Tuesday, June 10, 2008

"Hanging out on the Lower Worst Side"


During my walk around the neighborhood Saturday, I came across a rummage sale in one of the community gardens on East 8th Street. (They seem to hold sales fairly often on weekends in the summer.) The garden is sandwiched between two buildings...million-dollar condos on the left, and a multimillion-dollar residence with a ground-floor apartment to help off-set the monthly bills.

By the way, 337 E. 8th Street, the address of the schmancy house, was the address of 8bc, the performance space/club/gallery that saw the likes of They Might Be Giants, Karen Finley and Steve Buscemi take the stage during its run from 1983-85. This was before my time here. So I always appreciate hearing stories about the place.

Meanwhile, here's a passage on 8bc by Cynthia Carr from the Times in 2006. The piece is titled Hanging out on the Lower Worst Side:

I remember walking down Avenue B with friends one night around 1983 when we ran into the two artists who had just opened 8BC, soon to become the East Village’s hottest club. They told us that if we wanted to perform (though none of us were performers), we were welcome. By then, I had also been invited to join a band, and I can’t sing or play.
The art world had cracked open, shaken by punk, which embraced ugliness and urban decay while putting a lot of old categories in question. What was music anymore when some of those No Wave records could clear a room? This was the era when everything could be tried, and there was space for the tryout.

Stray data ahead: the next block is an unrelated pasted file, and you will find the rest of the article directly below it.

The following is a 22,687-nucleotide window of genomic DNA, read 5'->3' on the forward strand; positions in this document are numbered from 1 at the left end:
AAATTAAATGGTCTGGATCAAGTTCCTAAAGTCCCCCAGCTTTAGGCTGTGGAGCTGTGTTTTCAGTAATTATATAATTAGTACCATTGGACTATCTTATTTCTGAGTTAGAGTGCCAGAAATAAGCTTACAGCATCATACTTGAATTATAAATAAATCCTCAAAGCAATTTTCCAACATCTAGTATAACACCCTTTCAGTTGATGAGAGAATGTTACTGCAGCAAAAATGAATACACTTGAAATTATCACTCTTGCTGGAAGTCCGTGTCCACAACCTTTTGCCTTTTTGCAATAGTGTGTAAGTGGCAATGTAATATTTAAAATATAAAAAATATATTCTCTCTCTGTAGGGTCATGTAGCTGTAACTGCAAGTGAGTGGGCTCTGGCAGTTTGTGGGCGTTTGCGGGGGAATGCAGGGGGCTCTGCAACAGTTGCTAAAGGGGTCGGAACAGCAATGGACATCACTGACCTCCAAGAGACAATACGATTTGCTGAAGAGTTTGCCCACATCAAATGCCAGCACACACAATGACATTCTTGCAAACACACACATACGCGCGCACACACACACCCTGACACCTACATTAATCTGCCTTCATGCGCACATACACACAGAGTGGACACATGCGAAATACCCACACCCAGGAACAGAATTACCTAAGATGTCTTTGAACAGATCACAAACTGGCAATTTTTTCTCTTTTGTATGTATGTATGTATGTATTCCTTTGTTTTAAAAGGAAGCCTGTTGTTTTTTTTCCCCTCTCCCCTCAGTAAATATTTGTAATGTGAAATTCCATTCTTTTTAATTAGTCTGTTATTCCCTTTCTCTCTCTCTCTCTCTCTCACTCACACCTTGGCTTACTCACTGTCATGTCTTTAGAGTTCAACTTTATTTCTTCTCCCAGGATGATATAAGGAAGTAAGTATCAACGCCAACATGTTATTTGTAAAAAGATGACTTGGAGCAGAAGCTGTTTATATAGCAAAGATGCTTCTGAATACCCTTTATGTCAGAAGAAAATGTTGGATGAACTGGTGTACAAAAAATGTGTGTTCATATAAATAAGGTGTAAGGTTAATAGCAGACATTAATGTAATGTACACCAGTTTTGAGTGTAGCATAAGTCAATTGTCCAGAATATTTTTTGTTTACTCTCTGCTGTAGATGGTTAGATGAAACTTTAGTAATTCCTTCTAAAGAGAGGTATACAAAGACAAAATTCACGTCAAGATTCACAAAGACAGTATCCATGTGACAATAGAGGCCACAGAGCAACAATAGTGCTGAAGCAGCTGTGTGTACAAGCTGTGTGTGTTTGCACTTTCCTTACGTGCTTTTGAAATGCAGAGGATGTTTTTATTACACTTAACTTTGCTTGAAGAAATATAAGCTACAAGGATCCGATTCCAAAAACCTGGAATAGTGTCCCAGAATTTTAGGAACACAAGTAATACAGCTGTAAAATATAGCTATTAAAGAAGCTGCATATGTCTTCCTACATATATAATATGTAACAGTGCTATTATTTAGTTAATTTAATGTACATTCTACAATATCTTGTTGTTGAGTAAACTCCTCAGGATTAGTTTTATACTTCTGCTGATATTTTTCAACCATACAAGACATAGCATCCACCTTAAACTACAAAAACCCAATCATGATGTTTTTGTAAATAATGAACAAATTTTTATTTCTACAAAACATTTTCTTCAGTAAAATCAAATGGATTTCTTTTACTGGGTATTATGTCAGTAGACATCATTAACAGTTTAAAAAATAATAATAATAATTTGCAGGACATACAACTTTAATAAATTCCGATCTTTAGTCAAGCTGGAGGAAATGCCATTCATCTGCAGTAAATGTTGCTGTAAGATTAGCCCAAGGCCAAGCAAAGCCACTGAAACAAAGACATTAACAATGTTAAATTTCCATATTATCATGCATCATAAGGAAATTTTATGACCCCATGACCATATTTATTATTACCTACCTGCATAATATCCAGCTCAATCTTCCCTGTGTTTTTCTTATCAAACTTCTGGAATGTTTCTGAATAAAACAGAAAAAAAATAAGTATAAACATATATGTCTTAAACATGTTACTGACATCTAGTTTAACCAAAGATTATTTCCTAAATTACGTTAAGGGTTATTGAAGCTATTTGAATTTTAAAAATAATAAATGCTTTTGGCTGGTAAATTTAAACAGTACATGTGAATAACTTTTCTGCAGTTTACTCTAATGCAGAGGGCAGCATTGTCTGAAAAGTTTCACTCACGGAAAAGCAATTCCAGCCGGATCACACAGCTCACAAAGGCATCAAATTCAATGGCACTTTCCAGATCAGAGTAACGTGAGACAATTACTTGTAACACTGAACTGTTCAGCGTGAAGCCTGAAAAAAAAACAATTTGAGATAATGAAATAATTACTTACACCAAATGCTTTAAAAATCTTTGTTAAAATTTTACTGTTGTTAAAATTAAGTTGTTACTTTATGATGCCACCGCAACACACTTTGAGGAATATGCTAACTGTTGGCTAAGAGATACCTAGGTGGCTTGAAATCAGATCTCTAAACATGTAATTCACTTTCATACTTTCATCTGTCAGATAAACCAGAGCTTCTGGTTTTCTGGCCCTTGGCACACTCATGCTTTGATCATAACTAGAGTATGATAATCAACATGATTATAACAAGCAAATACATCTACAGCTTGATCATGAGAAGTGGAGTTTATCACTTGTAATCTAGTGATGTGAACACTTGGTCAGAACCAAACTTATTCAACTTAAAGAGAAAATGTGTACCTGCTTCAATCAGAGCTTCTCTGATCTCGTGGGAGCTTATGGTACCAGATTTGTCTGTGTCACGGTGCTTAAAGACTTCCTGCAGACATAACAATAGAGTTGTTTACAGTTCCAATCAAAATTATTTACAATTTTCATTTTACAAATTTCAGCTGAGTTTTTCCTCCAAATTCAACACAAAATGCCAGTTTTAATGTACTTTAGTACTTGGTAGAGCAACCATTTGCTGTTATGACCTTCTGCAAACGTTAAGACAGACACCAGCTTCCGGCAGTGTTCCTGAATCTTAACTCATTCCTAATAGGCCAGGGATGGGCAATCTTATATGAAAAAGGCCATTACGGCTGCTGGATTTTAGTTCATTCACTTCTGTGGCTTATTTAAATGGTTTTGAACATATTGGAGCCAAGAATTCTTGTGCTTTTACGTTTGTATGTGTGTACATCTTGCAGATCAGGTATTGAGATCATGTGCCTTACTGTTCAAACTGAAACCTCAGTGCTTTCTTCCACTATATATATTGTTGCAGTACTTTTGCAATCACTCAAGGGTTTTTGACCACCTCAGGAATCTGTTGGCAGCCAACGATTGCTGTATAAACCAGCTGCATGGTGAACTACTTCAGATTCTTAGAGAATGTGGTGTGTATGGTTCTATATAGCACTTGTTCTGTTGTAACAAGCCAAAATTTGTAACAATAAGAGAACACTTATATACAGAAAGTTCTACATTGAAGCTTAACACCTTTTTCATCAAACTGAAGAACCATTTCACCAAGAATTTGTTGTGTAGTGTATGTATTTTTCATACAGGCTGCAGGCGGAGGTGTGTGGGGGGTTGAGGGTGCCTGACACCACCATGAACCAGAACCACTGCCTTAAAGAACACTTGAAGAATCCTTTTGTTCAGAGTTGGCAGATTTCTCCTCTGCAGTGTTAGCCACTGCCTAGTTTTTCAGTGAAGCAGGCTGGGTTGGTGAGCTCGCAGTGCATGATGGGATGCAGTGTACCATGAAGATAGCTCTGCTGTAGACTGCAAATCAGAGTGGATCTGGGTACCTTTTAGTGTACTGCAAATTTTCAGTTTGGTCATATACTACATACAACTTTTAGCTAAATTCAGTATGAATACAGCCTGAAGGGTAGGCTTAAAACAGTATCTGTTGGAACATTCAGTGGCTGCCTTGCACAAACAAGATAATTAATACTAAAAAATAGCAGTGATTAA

This was the neighborhood I used to call the Lower Worst Side. 8BC occupied the basement of an old farmhouse. At least, that’s how people always described that building.

Meanwhile, in another piece from the Times on the Lower East Side music scene from 1988:

THE Lower East Side has often been treated as a neighborhood producing one sort of music, neatly categorizable and easily stuffed away with the dirty laundry. But when historians of the Lower East Side reconsider the facts, the 1980's will be thought of as an immensely diverse, fecund era for music. The composers and improvisers John Zorn, Elliott Sharp and Wayne Horvitz have broken out of their turf, gaining a larger audience as they reached artistic maturation. The intense and radical social criticism of rock groups like the Swans and Sonic Youth, and the once endless stream of legendary clubs (now curtailed by real-estate prices), from 57 Club and 8BC to the still-vital CBGB and the new Knitting Factory, will make the 80's sound like Eden.

2 comments:

Jill said...

Ok I must chime in.

Here's an 8bc trip down memory lane from Slim, whose band was the first band to play there on opening night (Dairyland Jubilee). He would write it himself but he has trouble with computers and all things digital.

The stage was very high (approx 6 feet) and the floor was painted with sharks so when you looked down from the stage it looked like sharks circling you.

There was a giant crack going down the middle of the building (wonder if it is now just under the facade of the million dollar condos!)

They held a "military ball" and the front of the stage had barbed wire on it. Pete Missing, then in Drunk Driving, almost went into it during a fight but was pulled back just before going over.

EV Grieve said...

I appreciate the anecdote on 8bc, thanks Jill and Slim.